Asperger’s Syndrome*– a developmental disorder that affects a child’s ability to socialize and communicate effectively with others. Children with Asperger’s syndrome typically exhibit social awkwardness and an all-absorbing interest in specific topics. (Mayo Clinic)
*The DSM-5 text states “ Individuals with a well-established DSM-IV diagnoses of autistic disorder, Asperger’s disorder, or pervasive developmental disorder not otherwise (PDD-NOS) specified should be given the diagnosis of autism spectrum disorder”.( ©2016 Autism Speaks Inc.)
Attention Deficit / Hyperactivity Disorder, ADD, ADHD– any of a range of behavioral disorders in children characterized by symptoms that include poor concentration, an inability to focus on tasks, difficulty in paying attention, and impulsivity. A person can be predominantly inattentive (often referred to as ADD), predominantly hyperactive-impulsive (ADHD), or a combination of these two. (LD Online)
Auditory Processing– a term used to describe what happens when your brain recognizes and interprets the sounds around you. Humans hear when energy that we recognize as sound travels through the ear and is changed into electrical information that can be interpreted by the brain. (National Institute on Deafness and Other Communication Disorders)
Auditory Processing Disorder– an inability to accurately process and interpret sound information. Students with APD often do not recognize subtle differences between sounds in words. (LD Online)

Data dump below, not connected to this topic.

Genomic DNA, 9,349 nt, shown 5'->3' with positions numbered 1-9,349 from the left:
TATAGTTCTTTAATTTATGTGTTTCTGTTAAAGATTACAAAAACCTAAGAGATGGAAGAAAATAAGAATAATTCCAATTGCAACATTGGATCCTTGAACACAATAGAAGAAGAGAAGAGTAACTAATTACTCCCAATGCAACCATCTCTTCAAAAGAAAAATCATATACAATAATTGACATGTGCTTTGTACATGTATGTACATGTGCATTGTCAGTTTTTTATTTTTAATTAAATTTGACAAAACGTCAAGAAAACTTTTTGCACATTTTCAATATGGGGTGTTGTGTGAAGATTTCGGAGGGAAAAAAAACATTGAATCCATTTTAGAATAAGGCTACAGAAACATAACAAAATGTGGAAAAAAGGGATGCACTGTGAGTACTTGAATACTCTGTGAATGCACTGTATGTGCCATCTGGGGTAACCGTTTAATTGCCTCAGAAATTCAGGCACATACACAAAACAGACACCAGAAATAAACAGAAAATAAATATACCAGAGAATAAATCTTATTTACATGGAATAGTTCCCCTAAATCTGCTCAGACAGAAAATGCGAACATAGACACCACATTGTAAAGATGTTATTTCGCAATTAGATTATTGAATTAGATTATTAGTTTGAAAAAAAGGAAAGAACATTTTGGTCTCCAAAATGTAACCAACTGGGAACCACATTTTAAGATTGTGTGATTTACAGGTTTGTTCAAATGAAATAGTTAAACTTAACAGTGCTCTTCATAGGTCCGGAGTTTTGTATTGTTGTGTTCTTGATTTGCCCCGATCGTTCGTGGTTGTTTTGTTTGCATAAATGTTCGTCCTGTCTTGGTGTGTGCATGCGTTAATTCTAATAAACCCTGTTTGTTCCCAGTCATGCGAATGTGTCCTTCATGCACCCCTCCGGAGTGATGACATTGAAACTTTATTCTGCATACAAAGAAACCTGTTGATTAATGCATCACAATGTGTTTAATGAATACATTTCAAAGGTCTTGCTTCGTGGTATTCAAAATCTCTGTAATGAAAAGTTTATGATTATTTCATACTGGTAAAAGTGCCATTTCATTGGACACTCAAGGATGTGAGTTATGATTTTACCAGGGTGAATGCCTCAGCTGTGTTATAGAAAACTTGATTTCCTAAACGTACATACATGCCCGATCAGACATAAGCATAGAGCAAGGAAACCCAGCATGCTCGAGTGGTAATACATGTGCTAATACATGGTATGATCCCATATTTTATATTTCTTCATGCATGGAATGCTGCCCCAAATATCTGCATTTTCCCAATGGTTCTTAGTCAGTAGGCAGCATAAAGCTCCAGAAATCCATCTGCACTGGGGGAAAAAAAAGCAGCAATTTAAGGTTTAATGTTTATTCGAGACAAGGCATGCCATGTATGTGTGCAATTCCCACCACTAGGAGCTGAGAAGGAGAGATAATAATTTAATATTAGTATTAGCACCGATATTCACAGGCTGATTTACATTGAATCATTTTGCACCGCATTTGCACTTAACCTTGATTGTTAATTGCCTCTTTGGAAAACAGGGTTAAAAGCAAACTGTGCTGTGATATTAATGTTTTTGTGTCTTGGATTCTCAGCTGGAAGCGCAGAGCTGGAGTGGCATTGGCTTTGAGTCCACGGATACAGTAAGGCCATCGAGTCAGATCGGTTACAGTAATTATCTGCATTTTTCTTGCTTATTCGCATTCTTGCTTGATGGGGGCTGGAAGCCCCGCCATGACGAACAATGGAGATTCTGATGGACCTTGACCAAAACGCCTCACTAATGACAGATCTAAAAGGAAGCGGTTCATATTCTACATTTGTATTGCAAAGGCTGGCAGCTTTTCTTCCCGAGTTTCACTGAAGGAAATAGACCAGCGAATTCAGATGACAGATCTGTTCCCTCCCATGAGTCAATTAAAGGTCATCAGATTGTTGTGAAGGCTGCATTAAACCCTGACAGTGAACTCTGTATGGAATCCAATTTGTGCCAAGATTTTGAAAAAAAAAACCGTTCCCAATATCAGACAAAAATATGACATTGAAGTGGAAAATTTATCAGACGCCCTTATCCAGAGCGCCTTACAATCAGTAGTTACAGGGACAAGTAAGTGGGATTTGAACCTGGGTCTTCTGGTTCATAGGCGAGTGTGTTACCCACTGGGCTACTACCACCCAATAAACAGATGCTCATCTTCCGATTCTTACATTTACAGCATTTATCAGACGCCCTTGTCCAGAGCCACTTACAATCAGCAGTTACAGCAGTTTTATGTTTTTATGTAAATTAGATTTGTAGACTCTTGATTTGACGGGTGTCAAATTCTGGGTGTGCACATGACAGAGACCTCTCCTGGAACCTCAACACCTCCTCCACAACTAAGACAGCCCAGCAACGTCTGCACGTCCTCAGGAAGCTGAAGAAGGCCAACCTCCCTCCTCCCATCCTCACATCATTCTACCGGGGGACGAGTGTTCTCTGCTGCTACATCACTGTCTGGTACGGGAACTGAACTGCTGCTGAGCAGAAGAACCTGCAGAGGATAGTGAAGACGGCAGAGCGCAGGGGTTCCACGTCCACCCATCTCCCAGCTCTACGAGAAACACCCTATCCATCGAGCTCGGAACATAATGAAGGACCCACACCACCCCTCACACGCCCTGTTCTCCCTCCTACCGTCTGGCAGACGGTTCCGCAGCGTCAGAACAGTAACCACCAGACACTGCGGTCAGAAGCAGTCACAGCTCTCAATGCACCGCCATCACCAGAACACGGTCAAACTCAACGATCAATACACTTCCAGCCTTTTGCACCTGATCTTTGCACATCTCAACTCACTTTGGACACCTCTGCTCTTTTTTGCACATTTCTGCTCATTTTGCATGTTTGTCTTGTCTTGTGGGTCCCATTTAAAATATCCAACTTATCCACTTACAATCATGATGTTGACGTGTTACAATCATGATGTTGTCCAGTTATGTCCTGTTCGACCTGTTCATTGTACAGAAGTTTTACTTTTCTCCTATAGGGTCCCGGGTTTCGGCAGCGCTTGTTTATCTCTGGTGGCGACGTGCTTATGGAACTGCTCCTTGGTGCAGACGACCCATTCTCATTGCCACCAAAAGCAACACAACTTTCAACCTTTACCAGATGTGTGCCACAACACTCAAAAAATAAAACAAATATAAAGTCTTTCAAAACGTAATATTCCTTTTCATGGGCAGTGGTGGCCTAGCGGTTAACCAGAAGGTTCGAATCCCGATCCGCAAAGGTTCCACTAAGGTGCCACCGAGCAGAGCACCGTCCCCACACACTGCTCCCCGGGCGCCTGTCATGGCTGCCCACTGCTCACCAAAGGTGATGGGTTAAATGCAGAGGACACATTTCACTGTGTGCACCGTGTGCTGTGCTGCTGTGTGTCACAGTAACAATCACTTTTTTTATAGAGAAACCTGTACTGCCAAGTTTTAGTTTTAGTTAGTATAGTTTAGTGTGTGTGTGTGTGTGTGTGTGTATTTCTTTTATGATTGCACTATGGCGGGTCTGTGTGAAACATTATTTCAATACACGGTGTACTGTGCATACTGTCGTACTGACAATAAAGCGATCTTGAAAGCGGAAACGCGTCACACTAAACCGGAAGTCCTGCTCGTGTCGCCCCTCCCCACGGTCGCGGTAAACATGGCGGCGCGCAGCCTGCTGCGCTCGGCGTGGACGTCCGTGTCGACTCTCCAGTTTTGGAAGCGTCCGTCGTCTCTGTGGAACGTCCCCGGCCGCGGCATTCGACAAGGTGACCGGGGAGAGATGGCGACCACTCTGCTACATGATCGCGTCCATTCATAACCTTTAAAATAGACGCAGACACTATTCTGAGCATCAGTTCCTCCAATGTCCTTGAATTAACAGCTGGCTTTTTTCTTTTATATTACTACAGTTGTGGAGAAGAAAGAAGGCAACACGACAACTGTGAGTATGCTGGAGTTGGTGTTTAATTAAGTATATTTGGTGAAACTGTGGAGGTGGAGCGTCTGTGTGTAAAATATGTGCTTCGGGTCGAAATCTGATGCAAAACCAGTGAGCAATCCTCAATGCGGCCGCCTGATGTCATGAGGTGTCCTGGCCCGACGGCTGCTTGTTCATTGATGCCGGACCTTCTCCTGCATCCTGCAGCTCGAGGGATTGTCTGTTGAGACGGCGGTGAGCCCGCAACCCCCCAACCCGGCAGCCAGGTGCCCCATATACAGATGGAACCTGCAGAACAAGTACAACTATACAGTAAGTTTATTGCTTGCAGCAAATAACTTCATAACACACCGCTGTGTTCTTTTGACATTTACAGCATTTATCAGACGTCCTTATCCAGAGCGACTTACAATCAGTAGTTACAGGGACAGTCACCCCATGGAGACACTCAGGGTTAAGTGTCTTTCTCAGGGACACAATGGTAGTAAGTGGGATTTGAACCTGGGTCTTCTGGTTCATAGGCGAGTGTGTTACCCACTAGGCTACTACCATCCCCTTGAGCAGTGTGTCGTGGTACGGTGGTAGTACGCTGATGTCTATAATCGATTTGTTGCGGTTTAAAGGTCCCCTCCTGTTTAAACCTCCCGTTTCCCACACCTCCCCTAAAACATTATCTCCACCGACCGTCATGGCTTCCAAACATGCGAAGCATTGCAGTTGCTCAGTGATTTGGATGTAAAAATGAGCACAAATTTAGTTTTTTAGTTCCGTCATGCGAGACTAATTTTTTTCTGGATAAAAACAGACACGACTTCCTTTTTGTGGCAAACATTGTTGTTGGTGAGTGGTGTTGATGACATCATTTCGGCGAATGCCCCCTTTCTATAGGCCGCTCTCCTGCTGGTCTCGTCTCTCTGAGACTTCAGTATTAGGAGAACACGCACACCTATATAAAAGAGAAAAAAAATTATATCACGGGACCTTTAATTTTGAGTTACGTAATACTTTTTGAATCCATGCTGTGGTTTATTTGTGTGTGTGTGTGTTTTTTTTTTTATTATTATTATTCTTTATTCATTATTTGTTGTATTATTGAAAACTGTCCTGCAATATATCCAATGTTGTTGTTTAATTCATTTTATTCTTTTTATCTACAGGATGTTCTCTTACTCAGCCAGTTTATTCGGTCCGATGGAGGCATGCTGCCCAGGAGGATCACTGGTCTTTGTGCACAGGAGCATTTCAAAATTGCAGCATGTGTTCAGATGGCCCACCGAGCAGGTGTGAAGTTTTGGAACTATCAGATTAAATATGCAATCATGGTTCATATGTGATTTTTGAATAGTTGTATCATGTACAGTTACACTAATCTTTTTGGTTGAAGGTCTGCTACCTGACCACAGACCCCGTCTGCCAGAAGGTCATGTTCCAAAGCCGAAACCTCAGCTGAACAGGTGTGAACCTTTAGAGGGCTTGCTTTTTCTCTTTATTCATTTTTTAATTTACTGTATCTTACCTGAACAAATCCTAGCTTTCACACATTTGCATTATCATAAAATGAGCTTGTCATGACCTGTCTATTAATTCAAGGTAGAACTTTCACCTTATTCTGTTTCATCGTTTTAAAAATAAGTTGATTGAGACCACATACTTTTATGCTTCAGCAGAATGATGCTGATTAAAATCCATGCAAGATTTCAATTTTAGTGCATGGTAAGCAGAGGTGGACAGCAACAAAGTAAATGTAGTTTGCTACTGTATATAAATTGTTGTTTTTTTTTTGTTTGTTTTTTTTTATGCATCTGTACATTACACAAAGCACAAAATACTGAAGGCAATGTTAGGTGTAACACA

Autism Spectrum Disorder (ASD)- People with ASD tend to have communication deficits, such as responding inappropriately in conversations, misreading nonverbal interactions, or having difficulty building friendships appropriate to their age. In addition, people with ASD may be overly dependent on routines, highly sensitive to changes in their environment, or intensely focused on inappropriate items. Again, the symptoms of people with ASD will fall on a continuum, with some individuals showing mild symptoms and others having much more severe symptoms. This spectrum will allow clinicians to account for the variations in symptoms and behaviors from person to person. (© 2013 American Psychiatric Association)
Central Auditory Processing Disorder (CAPD)– a disorder that occurs when the ear and the brain do not coordinate fully. A CAPD is a physical hearing impairment, but one which does not show up as a hearing loss on routine screenings or an audiogram. Instead, it affects the hearing system beyond the ear, whose job it is to separate a meaningful message from non-essential background sound and deliver that information with good clarity to the intellectual centers of the brain (the central nervous system). (LD Online)
Critical Thinking– the process of actively and skillfully conceptualizing, applying, analyzing, synthesizing, and/or evaluating information gathered from, or generated by, observation, experience, reflection, reasoning, or communication, as a guide to belief and action. In its exemplary form, it is based on universal intellectual values that transcend subject matter divisions: clarity, accuracy, precision, consistency, relevance, sound evidence, good reasons, depth, breadth, and fairness.
Decode – the ability to translate a word from print to speech, usually by employing knowledge of sound-symbol correspondences. It is also the act of deciphering a new word by sounding it out.
Dyslexia– a specific learning disability that is neurological in origin. It is characterized by difficulties with accurate and/or fluent word recognition and by poor spelling and decoding abilities. These difficulties typically result from a deficit in the phonological component of language that is often unexpected in relation to other cognitive abilities and the provision of effective classroom instruction. Secondary consequences may include problems in reading comprehension and reduced reading experience that can impede the growth of vocabulary and background knowledge. (International Dyslexia Association)